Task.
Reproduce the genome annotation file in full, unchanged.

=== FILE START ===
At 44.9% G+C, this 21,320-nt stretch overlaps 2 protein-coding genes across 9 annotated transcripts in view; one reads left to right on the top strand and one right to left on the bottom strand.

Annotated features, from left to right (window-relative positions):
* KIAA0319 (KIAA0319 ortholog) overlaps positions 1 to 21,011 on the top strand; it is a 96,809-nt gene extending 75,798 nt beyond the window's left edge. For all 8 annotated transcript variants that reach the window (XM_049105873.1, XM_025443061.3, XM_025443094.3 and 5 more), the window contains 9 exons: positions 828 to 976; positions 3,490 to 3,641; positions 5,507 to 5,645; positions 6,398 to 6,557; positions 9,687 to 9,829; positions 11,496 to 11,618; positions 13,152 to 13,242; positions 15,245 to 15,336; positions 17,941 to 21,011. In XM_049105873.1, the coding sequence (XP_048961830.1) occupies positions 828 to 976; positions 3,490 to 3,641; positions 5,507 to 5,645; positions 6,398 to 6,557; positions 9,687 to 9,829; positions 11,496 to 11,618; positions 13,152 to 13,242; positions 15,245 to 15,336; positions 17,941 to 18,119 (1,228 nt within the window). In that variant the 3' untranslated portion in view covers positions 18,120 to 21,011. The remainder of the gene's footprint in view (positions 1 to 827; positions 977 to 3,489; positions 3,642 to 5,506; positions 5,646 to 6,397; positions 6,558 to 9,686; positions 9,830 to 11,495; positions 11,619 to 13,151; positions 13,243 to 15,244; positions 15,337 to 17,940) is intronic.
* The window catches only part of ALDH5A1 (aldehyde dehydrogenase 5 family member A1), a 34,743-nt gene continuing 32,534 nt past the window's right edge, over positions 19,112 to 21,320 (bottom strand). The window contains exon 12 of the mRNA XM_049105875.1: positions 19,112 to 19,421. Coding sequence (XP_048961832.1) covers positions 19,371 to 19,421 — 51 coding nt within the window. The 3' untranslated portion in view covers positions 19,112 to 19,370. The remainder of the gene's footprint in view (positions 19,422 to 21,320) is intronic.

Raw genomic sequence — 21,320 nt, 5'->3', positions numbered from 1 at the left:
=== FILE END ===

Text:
At 44.9% G+C, this 21,320-nt stretch overlaps 2 protein-coding genes across 9 annotated transcripts in view; one reads left to right on the top strand and one right to left on the bottom strand.

Annotated features, from left to right (window-relative positions):
* KIAA0319 (KIAA0319 ortholog) overlaps positions 1 to 21,011 on the top strand; it is a 96,809-nt gene extending 75,798 nt beyond the window's left edge. For all 8 annotated transcript variants that reach the window (XM_049105873.1, XM_025443061.3, XM_025443094.3 and 5 more), the window contains 9 exons: positions 828 to 976; positions 3,490 to 3,641; positions 5,507 to 5,645; positions 6,398 to 6,557; positions 9,687 to 9,829; positions 11,496 to 11,618; positions 13,152 to 13,242; positions 15,245 to 15,336; positions 17,941 to 21,011. In XM_049105873.1, the coding sequence (XP_048961830.1) occupies positions 828 to 976; positions 3,490 to 3,641; positions 5,507 to 5,645; positions 6,398 to 6,557; positions 9,687 to 9,829; positions 11,496 to 11,618; positions 13,152 to 13,242; positions 15,245 to 15,336; positions 17,941 to 18,119 (1,228 nt within the window). In that variant the 3' untranslated portion in view covers positions 18,120 to 21,011. The remainder of the gene's footprint in view (positions 1 to 827; positions 977 to 3,489; positions 3,642 to 5,506; positions 5,646 to 6,397; positions 6,558 to 9,686; positions 9,830 to 11,495; positions 11,619 to 13,151; positions 13,243 to 15,244; positions 15,337 to 17,940) is intronic.
* The window catches only part of ALDH5A1 (aldehyde dehydrogenase 5 family member A1), a 34,743-nt gene continuing 32,534 nt past the window's right edge, over positions 19,112 to 21,320 (bottom strand). The window contains exon 12 of the mRNA XM_049105875.1: positions 19,112 to 19,421. Coding sequence (XP_048961832.1) covers positions 19,371 to 19,421 — 51 coding nt within the window. The 3' untranslated portion in view covers positions 19,112 to 19,370. The remainder of the gene's footprint in view (positions 19,422 to 21,320) is intronic.

Raw genomic sequence — 21,320 nt, 5'->3', positions numbered from 1 at the left: